Document Type

Article

Publication Date

4-15-2016

Publication Title

Journal of Vascular and Interventional Radiology

Abstract

The purpose of this study is to investigate the impact of a reduction of hemoglobin (Hb) content in the erythrocytes as estimated by mean corpuscular hemoglobin concentration (MCHC) on long-term clinical outcomes in nonanemic patients with heart failure (HF). We prospectively enrolled 1,579 subjects with HF who underwent coronary angiography enrolled in the GeneBank study with 5-year follow-up of all-cause mortality. Levels of Hb and MCHC were assessed at enrollment and after 6 months of follow-up. Anemia was defined as Hb levels <13 g/dl in men and <12 g/dl in women. In our nonanemic cohort (n = 785, 49.7%), mean Hb and median MCHC were 13.8 ± 1.1 g/dl and 34.3 g/dL (interquartile range 33.6 to 35), respectively. Nonanemic patients with heart failure with lower MCHC had higher mortality risk (quartiles 1 vs 4, hazard ratio = 2.1, 95% confidence interval 1.4 to 3.3, p = 0.001). In a subset of nonanemic patients with persistent normal Hb on follow-up (n = 206), the mean time between baseline and follow-up MCHC levels was 169.3 ± 41.6 days. In comparison with patients with levels of MCHC more than the first quartile (≥33.6 g/dl) on baseline and follow-up, patients with persistently low MCHC (<33.6 g/dl) had a significantly increased mortality risk (log rank <0.001). All models remained significant even after adjusting for traditional cardiac risk factors, left ventricular ejection fraction, baseline Hb levels, and mean corpuscular volume. In conclusion, relative hypochromia is an independent predictor of increased mortality risk in patients with HF, even in the setting of normal Hb levels.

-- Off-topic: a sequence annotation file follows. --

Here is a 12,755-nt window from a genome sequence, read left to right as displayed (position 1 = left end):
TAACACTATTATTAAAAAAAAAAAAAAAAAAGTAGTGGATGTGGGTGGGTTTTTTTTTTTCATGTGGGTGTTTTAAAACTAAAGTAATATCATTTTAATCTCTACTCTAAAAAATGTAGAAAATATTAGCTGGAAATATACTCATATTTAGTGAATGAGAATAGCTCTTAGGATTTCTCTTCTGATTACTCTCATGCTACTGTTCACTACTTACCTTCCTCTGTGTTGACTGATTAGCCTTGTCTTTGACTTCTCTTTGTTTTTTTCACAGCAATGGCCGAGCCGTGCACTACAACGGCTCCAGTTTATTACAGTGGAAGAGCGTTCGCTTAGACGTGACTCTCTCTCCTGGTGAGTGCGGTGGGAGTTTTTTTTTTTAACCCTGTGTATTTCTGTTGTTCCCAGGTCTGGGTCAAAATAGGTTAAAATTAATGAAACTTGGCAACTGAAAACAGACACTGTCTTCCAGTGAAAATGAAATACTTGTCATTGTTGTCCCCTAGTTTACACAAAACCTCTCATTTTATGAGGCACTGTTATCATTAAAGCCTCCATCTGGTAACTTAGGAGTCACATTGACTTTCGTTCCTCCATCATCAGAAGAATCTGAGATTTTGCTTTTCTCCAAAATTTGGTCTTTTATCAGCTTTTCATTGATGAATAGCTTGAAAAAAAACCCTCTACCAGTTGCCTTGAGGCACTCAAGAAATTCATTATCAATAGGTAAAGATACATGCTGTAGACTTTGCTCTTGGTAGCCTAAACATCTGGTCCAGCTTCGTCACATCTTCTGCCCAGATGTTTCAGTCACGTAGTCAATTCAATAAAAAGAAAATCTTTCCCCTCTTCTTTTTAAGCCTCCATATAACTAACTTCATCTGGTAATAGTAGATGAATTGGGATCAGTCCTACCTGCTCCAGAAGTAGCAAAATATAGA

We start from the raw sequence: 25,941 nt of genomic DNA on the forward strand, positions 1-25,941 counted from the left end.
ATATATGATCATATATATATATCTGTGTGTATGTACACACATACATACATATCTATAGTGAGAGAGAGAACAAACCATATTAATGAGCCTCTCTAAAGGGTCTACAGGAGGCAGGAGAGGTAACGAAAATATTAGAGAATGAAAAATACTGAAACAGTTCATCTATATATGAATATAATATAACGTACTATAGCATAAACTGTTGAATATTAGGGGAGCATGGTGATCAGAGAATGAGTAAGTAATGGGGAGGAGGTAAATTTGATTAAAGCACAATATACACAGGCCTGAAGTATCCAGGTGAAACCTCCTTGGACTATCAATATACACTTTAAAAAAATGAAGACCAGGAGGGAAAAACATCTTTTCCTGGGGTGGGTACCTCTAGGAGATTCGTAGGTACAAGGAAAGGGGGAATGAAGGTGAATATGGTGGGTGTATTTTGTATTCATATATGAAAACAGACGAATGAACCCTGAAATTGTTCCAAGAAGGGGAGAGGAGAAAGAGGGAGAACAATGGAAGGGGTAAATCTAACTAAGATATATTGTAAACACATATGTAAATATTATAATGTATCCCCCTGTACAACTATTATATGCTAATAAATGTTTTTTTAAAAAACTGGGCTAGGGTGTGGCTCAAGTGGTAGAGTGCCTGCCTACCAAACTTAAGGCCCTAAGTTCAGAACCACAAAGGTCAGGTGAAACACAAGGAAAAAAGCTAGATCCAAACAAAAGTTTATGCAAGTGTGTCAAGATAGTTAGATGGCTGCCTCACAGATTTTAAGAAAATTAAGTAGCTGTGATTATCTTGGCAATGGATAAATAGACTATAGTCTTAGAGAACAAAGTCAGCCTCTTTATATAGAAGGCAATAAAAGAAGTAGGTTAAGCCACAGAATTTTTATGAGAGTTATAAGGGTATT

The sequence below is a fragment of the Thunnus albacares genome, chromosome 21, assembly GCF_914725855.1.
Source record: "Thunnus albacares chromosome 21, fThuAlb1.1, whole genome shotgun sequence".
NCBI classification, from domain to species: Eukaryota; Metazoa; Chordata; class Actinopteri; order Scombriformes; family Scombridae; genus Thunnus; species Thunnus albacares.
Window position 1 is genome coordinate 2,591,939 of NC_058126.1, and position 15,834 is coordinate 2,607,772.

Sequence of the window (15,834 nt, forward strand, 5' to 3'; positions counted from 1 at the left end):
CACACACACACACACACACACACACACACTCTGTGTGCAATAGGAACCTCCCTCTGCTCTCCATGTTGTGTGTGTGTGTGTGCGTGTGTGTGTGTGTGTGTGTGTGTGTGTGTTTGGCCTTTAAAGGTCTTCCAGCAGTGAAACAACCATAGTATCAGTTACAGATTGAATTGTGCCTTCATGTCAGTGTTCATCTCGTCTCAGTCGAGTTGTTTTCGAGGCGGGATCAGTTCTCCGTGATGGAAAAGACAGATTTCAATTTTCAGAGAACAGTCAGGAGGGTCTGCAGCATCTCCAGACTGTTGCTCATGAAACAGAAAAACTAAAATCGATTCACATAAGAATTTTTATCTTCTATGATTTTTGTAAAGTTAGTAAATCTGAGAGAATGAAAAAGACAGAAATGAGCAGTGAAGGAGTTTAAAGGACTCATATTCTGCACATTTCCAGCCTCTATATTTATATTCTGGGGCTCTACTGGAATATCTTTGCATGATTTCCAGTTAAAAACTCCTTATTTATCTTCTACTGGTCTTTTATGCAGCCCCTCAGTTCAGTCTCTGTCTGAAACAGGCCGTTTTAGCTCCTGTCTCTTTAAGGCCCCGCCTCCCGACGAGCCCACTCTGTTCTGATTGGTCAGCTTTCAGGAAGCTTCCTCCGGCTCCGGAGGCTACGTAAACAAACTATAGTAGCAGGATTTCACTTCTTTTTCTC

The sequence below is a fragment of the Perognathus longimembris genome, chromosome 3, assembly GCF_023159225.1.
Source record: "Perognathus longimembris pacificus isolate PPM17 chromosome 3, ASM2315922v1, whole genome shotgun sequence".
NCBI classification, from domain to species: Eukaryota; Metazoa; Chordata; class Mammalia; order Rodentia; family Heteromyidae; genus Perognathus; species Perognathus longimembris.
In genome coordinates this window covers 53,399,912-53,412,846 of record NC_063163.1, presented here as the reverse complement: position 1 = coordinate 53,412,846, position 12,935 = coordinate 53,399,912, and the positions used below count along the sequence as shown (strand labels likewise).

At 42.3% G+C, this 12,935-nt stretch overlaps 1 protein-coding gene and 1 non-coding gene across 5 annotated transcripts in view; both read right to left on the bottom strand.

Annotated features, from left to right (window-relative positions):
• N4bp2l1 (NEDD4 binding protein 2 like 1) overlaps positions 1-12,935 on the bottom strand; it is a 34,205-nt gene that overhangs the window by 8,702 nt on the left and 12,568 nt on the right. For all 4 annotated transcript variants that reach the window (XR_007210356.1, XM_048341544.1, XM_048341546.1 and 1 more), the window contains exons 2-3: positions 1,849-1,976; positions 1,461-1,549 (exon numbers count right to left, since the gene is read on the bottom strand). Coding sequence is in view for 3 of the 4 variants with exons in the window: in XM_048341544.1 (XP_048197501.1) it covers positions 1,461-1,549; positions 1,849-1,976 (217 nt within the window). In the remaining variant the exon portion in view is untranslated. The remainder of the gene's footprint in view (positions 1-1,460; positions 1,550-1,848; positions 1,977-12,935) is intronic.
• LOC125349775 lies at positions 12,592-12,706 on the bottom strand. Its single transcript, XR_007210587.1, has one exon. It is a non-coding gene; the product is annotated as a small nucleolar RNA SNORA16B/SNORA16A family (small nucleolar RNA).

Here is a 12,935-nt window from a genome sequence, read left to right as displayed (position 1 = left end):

Comments

This research was supported by grants R01HL103931 , P01HL076491 , and P01HL098055 from the National Institutes of Health, Bethesda, MD. Clinical samples used in this study were from the Cleveland Clinic GeneBank, a study supported by the National Institutes of Health grants R01HL103866 and P20HL113452 (with the Office of Dietary Supplements), and the Cleveland Clinic Clinical Research Unit of the Case Western Reserve University CTSA ( UL1TR 000439 ), Cleveland, OH.

DOI

10.1016/j.amjcard.2016.01.023

Version

Postprint

Creative Commons License

Creative Commons Attribution-Noncommercial-No Derivative Works 4.0 License
This work is licensed under a Creative Commons Attribution-Noncommercial-No Derivative Works 4.0 License.

Volume

117

Issue

8

Included in

Mathematics Commons

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